Perhaps it is the onset of spring (at least for us lucky souls in the Southern Hemisphere). Perhaps it is the halo effect of my (now distant) sojourn in Scandinavia, the Land of Everlasting Happiness. I’m staring down the barrel of my fourth decade on Earth, and yet instead of fear, or distress, or a sense of foreboding commonly attributed to a female leaving her roaring twenties behind, I am in a state that can only be described as brimming with expectancy.
Saying that now is the time of my life is perhaps a tinge rich and premature, but with the benefit of hindsight in a few decades’ time I’m sure the bold statement won’t be too far off the mark. I have seen too many before me reaching this stage in life and feeling out of sorts; and to those I wish only to express my condolences. By focusing on the “haves” (and properly putting the “have nots” to rest), I have somehow managed to survive my quarter-life crisis in better shape than I have ever anticipated. So, as a courtesy to the past thirty years of ebbs and flows, here’s to taking stock of what I have, and all that makes me happy.
1. The power of independent coupling
I’ve partnered young. Or as the doomsayers would say, too young.
Partnering young (and with a good man), however, can have its perks and quirks. A decade spent in the companionship of a loved one has allowed us to iron out the gnarly edges of a relationship formed since adolescence. Where those embarking on a new relationship in their late twenties can still expect to tiptoe around their partners in the hope of presenting the best of themselves, we are well on our way to “independent coupling”. This may sound avant-garde, but it is simply short-form for mutual respect and flexibility to pursue our passions and it suits us just fine.
2. The value of lifelong friendships
Happiness at 30 would be unattainable if not for the friendships forged over many rounds of high tea, karaoke dates and retail therapy. Whilst some have made a pit stop appearance in my life, others have wandered by, pitched a tent and decided to set up camp.
I have also become impatient and uncompromising with affectations in friendships. Happiness is a choice and I choose to surround myself with nurturing, adventurous and thoroughly tested friends who have shared in my history, live up to the present and offer unconditional support for the future.
3. Modicum of financial independence
Whilst I will not be rushing to any LV / Versace / Prada fashion launches soon, I am glad to be no longer counting the pennies. The currency of money is not a universal elixir, but it solves an awful lot of life’s teething necessities (like that next soul-searching expedition, or a shiny new gadget, or designer furnishings, or even a career sabbatical). The freedom that comes with financial independence – the golden period which predates financial interdependence (either upstream or downstream) – is arguably the best part of life at 30.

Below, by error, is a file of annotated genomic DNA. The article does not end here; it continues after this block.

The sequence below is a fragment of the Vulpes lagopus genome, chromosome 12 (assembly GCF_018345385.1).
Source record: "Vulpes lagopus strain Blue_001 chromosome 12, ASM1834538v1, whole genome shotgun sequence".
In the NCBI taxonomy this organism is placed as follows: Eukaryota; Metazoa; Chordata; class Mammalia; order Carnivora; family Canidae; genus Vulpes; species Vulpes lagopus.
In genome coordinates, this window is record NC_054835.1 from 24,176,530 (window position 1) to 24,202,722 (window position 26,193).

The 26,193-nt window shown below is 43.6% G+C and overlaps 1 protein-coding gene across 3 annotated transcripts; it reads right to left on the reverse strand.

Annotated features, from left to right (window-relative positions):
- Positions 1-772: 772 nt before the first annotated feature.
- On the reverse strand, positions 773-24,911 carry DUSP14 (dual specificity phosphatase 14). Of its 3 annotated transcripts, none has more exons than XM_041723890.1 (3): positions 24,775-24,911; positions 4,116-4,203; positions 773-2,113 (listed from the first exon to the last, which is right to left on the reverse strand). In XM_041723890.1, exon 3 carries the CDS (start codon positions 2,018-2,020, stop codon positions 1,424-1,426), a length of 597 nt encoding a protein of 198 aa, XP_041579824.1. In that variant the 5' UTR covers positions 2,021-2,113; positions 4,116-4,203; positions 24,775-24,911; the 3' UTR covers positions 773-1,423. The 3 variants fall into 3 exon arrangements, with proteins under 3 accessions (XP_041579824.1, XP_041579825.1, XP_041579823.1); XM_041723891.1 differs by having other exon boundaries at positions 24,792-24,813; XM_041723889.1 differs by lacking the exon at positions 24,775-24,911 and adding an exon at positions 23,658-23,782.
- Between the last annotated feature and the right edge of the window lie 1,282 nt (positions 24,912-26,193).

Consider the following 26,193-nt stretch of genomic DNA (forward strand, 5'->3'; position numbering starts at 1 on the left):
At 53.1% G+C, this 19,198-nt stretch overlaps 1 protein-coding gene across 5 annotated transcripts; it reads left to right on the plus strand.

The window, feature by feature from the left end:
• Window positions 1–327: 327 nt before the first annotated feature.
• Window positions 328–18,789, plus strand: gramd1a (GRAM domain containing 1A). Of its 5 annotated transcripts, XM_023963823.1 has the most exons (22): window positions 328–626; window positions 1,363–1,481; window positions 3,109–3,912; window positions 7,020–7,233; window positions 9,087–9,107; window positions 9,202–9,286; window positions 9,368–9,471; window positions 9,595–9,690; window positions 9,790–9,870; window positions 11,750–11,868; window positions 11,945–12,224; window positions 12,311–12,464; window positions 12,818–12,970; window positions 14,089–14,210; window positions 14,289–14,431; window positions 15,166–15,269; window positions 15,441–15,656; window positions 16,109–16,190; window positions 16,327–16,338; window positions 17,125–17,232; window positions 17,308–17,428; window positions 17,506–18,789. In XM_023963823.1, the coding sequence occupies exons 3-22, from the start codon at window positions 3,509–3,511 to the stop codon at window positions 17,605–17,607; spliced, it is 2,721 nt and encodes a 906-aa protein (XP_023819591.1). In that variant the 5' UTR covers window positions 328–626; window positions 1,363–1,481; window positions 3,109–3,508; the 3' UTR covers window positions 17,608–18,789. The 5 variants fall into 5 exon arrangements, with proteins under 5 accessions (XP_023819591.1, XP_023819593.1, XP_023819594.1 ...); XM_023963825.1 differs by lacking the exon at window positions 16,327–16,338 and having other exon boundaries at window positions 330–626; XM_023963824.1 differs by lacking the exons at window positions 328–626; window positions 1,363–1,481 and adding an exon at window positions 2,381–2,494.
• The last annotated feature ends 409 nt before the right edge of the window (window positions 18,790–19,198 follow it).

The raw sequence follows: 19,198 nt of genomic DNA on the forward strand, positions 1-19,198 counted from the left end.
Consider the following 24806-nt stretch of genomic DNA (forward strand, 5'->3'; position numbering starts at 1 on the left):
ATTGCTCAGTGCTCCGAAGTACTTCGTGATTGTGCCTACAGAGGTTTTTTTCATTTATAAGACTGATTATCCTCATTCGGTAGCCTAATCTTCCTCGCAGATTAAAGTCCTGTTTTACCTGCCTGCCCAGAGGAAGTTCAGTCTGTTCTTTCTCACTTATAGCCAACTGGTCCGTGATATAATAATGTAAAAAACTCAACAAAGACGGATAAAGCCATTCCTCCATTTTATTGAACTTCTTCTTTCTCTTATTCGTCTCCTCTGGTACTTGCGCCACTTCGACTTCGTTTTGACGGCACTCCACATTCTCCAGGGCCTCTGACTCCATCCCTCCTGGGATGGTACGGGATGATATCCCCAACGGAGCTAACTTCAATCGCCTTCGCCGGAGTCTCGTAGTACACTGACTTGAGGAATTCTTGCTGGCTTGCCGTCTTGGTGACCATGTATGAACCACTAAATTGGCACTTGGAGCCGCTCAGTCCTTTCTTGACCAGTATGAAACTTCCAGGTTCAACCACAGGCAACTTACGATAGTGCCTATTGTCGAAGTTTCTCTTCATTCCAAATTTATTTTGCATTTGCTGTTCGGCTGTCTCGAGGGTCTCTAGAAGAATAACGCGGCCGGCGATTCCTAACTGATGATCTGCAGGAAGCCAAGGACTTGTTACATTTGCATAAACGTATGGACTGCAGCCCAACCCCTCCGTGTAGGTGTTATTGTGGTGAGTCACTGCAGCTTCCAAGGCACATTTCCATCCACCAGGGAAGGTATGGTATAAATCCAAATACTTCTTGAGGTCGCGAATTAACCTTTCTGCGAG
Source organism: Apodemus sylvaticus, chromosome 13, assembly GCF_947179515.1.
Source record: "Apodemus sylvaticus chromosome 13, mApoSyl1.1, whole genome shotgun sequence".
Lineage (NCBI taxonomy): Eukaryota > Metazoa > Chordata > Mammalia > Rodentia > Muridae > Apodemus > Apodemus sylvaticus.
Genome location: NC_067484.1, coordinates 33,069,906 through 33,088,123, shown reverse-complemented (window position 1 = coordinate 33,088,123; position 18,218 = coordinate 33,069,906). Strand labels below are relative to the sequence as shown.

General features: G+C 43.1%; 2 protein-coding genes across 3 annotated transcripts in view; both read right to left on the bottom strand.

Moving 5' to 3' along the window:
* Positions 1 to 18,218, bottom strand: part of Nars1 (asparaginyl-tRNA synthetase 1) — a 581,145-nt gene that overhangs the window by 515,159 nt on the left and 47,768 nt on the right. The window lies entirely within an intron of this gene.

4. Knowing and pursuing
I was precocious growing up, and as the years wore on, I have become acutely self-aware. Almost for the first time, I know what I want in life (and certainly what I do not want).
If the first thirty years have been squandered on dreaming, I hope the next ten will be focused on pursuing such dreams. Where previously I saw insurmountable perils, now I see infinite possibilities. So stop waiting for things to happen; make them happen!
5. Moving forward…and moving on
30 signals the time to bid adieu to life’s pesky insecurities and desist crying over spilt milk. The self-consciousness that haunted me in my teenage years are a bygone memory. Similarly, others’ preconceptions of me and the often slanderous he said / she said mind games have limited capacity to drive daggers through my heart. It is comforting to know that the little girl who would have once run away and cried would now take setbacks in her stride and roll with the punches.
I am also able to graciously accept that the only constant in life is change. There is inordinate wisdom in JFK’s words that “those who look only to the past or present are certain to miss the future”.
6. Appreciate others, and love thyself
I am finally comfortable in my own skin, and consider myself fortunate to continue to harbour the curiosities of a child and not yet the jadedness of an old maid.
At 30, I can appreciate that life is not a bed of roses. I have made peace with the knowledge that sometimes what has the ability to render the greatest love can also inflict the greatest hurt. And yet throughout it all, we must learn to love thyself and embrace life for what it is, and can be. Thorns and all.
* What is the most positive aspect of life at 20/30/40/50…80? I would love to hear your thoughts, so please feel free to share in the Comments below! 🎉🎈🍾*